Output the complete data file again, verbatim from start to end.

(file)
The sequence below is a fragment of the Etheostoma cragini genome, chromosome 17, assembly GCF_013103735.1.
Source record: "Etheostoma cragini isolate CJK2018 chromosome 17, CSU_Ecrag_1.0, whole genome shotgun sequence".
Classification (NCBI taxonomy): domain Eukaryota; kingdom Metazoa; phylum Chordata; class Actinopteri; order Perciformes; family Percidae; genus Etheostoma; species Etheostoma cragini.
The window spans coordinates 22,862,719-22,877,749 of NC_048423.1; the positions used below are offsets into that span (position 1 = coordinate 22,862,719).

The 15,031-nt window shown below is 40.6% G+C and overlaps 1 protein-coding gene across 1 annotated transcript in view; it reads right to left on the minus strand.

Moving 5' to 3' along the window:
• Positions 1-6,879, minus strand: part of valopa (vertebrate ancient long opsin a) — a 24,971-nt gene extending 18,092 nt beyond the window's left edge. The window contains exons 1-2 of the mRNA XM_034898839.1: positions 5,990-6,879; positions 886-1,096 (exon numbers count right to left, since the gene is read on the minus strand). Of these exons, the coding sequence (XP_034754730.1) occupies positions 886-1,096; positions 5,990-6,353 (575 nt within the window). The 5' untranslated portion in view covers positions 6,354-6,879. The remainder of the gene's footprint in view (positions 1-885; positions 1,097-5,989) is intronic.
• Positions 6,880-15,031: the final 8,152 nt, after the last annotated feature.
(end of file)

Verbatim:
The sequence below is a fragment of the Etheostoma cragini genome, chromosome 17, assembly GCF_013103735.1.
Source record: "Etheostoma cragini isolate CJK2018 chromosome 17, CSU_Ecrag_1.0, whole genome shotgun sequence".
Classification (NCBI taxonomy): domain Eukaryota; kingdom Metazoa; phylum Chordata; class Actinopteri; order Perciformes; family Percidae; genus Etheostoma; species Etheostoma cragini.
The window spans coordinates 22,862,719-22,877,749 of NC_048423.1; the positions used below are offsets into that span (position 1 = coordinate 22,862,719).

The 15,031-nt window shown below is 40.6% G+C and overlaps 1 protein-coding gene across 1 annotated transcript in view; it reads right to left on the minus strand.

Moving 5' to 3' along the window:
• Positions 1-6,879, minus strand: part of valopa (vertebrate ancient long opsin a) — a 24,971-nt gene extending 18,092 nt beyond the window's left edge. The window contains exons 1-2 of the mRNA XM_034898839.1: positions 5,990-6,879; positions 886-1,096 (exon numbers count right to left, since the gene is read on the minus strand). Of these exons, the coding sequence (XP_034754730.1) occupies positions 886-1,096; positions 5,990-6,353 (575 nt within the window). The 5' untranslated portion in view covers positions 6,354-6,879. The remainder of the gene's footprint in view (positions 1-885; positions 1,097-5,989) is intronic.
• Positions 6,880-15,031: the final 8,152 nt, after the last annotated feature.